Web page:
At age 36, Jongsoo “Jays” Kim considers himself old compared to other doctoral candidates in Krannert’s PhD program. Those years of diverse experience have brought wisdom, however, a strength he brings to both the classroom and his research.
Kim’s global journey began in his native South Korea, where both his father and grandfather were college professors. Instead of following family tradition, his aspiration was to be an entrepreneur.
“I really wanted to operate a corporation in China because its population and economy is so much larger, so my first major as an undergrad at Korea University was Chinese Literature and Language,” he says. Kim’s entrepreneurial interests soon led him to add a second major in business administration before fulfilling his two-year mandatory military service in the army of South Korea.
“I was fortunate to be assigned to the Korean Augmentation to the United States Army (KATUSA) program,” Kim says. “That allowed me to serve with the U.S. 2nd infantry division and learn English — including a lot of curse words and slang. It wasn’t until later that I realized those words were not appropriate for business conversation!”
Still, Kim’s multilingual skills were good enough for him to spend a year as an exchange student at Jilin University in China, where he absorbed the culture and honed his skills in Mandarin. He also served as an official translator for South Korea in the 2008 Paralympics Summer Games in Beijing, after which he returned to Korea University to complete a master’s degree in international management and strategy. Feeling the entrepreneurial call once again, Kim then made the decision to continue his studies in the states.
“I knew that starting a business in any country — whether it’s in Asia or North America — required an understanding of government and public policy, so I decided to get a master’s degree in policy economics,” he says. “At the time, I didn’t even know the difference between the Midwest and the West Coast. But tuition at the university I was considering in California was much higher than in other states, so I selected the University of Illinois.”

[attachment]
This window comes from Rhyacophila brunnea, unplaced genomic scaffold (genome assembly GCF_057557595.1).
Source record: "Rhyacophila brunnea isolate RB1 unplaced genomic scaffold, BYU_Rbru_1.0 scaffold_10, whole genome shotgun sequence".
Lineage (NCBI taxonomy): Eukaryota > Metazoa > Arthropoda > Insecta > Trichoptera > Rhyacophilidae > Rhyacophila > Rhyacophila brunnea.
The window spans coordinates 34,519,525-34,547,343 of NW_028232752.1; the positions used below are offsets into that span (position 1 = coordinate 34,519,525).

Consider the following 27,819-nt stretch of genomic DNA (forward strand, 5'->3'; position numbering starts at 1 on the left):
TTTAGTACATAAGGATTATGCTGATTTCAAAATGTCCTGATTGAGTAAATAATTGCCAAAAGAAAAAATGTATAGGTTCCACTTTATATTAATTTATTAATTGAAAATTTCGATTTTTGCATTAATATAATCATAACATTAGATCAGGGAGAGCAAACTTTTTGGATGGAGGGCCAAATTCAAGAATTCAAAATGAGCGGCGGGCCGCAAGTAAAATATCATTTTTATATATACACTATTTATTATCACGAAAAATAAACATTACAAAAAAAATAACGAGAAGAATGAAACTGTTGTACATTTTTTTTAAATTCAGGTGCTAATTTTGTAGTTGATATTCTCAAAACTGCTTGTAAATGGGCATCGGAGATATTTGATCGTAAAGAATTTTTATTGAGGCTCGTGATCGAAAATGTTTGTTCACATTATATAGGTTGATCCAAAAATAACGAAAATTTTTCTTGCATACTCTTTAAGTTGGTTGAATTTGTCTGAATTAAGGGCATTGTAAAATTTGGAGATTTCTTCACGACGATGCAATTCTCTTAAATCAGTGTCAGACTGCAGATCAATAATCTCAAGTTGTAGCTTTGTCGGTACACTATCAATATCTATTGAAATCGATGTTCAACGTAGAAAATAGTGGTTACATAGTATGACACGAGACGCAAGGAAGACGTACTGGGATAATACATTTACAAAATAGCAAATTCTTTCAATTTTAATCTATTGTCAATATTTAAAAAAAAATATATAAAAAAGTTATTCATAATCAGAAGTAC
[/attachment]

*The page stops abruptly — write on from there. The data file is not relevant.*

That led him to Purdue’s Krannert School and its doctoral program in strategic management, which he began in 2013 and considers “the best in the world.” In addition to entrepreneurship, Kim’s research interests include strategic human capital, international business and corporate strategy.
He also is author of a working paper that reflects his interest in sports. Using a unique dataset on managers in a professional sport league for the period from 1991 to 2015, Kim introduces a new context for manager which is star performers turned managers and investigates the relationship between the specific managers and organizational outcomes. “My main results show that star performers turned managers in organizations is associated with a 5.7 percent increase in winning percentage, even when controlling for managerial ability and other organization factors,” he says. “This suggests that star performers turned managers are better than other managers who were not star performers when they were employees, since the former stars could play an inspirational role model to their subordinate employees who want to be stars in their career path. This paper has been recognized and awarded in various conferences.”
Beyond his research, Kim has also been a star performer in the classroom, earning Krannert Certificates for Distinguished Teaching for his courses in International Management and Strategic Management.
“Being an international student helps me identify with a diverse mix of undergraduates,” he says. “A lot of my students are from the U.S., but my underlying focus in every course is on overcoming differences, not just socially but also managerially. I always try to start class by discussing a current issue or news related to global business, which gains the student’s interest and often leads to some very impactful exchanges.”